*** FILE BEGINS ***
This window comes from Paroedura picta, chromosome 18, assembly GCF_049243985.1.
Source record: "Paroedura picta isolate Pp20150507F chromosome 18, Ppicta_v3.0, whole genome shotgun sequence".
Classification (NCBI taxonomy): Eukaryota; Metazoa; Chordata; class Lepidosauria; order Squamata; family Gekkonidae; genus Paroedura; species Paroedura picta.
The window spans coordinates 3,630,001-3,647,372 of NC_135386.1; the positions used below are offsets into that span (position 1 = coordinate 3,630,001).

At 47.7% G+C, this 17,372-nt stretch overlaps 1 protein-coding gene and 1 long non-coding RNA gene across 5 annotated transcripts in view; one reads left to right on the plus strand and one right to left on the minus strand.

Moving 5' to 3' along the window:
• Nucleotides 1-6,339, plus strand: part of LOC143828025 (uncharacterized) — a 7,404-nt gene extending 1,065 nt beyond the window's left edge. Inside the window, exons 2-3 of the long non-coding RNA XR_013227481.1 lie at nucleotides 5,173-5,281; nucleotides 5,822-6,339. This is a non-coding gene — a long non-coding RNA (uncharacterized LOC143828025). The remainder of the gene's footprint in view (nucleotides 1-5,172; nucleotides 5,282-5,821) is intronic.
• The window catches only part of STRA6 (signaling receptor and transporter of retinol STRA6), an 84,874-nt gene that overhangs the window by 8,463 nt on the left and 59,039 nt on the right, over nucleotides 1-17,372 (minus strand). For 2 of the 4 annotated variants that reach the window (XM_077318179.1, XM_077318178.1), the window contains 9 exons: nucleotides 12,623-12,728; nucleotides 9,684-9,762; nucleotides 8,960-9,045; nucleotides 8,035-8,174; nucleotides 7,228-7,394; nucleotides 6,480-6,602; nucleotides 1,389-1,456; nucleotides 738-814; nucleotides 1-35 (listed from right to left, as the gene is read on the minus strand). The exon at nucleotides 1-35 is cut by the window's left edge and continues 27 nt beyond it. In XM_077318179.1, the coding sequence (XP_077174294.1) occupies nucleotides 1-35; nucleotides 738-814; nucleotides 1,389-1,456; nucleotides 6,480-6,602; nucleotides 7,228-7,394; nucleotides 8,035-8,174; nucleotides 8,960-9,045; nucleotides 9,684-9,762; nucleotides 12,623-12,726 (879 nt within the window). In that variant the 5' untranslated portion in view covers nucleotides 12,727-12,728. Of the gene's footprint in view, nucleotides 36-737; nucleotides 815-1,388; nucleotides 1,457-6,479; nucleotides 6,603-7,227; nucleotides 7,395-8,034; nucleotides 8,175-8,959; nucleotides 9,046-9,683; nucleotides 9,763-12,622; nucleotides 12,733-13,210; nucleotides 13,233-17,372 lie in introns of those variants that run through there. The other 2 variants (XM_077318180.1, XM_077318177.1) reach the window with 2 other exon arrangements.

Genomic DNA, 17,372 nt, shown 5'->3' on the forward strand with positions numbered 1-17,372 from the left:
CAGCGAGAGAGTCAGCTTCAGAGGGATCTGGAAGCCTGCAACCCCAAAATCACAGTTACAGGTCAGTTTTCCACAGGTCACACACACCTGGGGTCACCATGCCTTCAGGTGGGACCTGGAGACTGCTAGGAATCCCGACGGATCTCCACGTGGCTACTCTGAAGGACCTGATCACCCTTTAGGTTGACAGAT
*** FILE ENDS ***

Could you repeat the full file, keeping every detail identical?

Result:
This window comes from Paroedura picta, chromosome 18, assembly GCF_049243985.1.
Source record: "Paroedura picta isolate Pp20150507F chromosome 18, Ppicta_v3.0, whole genome shotgun sequence".
Classification (NCBI taxonomy): Eukaryota; Metazoa; Chordata; class Lepidosauria; order Squamata; family Gekkonidae; genus Paroedura; species Paroedura picta.
The window spans coordinates 3,630,001-3,647,372 of NC_135386.1; the positions used below are offsets into that span (position 1 = coordinate 3,630,001).

At 47.7% G+C, this 17,372-nt stretch overlaps 1 protein-coding gene and 1 long non-coding RNA gene across 5 annotated transcripts in view; one reads left to right on the plus strand and one right to left on the minus strand.

Moving 5' to 3' along the window:
• Nucleotides 1-6,339, plus strand: part of LOC143828025 (uncharacterized) — a 7,404-nt gene extending 1,065 nt beyond the window's left edge. Inside the window, exons 2-3 of the long non-coding RNA XR_013227481.1 lie at nucleotides 5,173-5,281; nucleotides 5,822-6,339. This is a non-coding gene — a long non-coding RNA (uncharacterized LOC143828025). The remainder of the gene's footprint in view (nucleotides 1-5,172; nucleotides 5,282-5,821) is intronic.
• The window catches only part of STRA6 (signaling receptor and transporter of retinol STRA6), an 84,874-nt gene that overhangs the window by 8,463 nt on the left and 59,039 nt on the right, over nucleotides 1-17,372 (minus strand). For 2 of the 4 annotated variants that reach the window (XM_077318179.1, XM_077318178.1), the window contains 9 exons: nucleotides 12,623-12,728; nucleotides 9,684-9,762; nucleotides 8,960-9,045; nucleotides 8,035-8,174; nucleotides 7,228-7,394; nucleotides 6,480-6,602; nucleotides 1,389-1,456; nucleotides 738-814; nucleotides 1-35 (listed from right to left, as the gene is read on the minus strand). The exon at nucleotides 1-35 is cut by the window's left edge and continues 27 nt beyond it. In XM_077318179.1, the coding sequence (XP_077174294.1) occupies nucleotides 1-35; nucleotides 738-814; nucleotides 1,389-1,456; nucleotides 6,480-6,602; nucleotides 7,228-7,394; nucleotides 8,035-8,174; nucleotides 8,960-9,045; nucleotides 9,684-9,762; nucleotides 12,623-12,726 (879 nt within the window). In that variant the 5' untranslated portion in view covers nucleotides 12,727-12,728. Of the gene's footprint in view, nucleotides 36-737; nucleotides 815-1,388; nucleotides 1,457-6,479; nucleotides 6,603-7,227; nucleotides 7,395-8,034; nucleotides 8,175-8,959; nucleotides 9,046-9,683; nucleotides 9,763-12,622; nucleotides 12,733-13,210; nucleotides 13,233-17,372 lie in introns of those variants that run through there. The other 2 variants (XM_077318180.1, XM_077318177.1) reach the window with 2 other exon arrangements.

Genomic DNA, 17,372 nt, shown 5'->3' on the forward strand with positions numbered 1-17,372 from the left:
CAGCGAGAGAGTCAGCTTCAGAGGGATCTGGAAGCCTGCAACCCCAAAATCACAGTTACAGGTCAGTTTTCCACAGGTCACACACACCTGGGGTCACCATGCCTTCAGGTGGGACCTGGAGACTGCTAGGAATCCCGACGGATCTCCACGTGGCTACTCTGAAGGACCTGATCACCCTTTAGGTTGACAGAT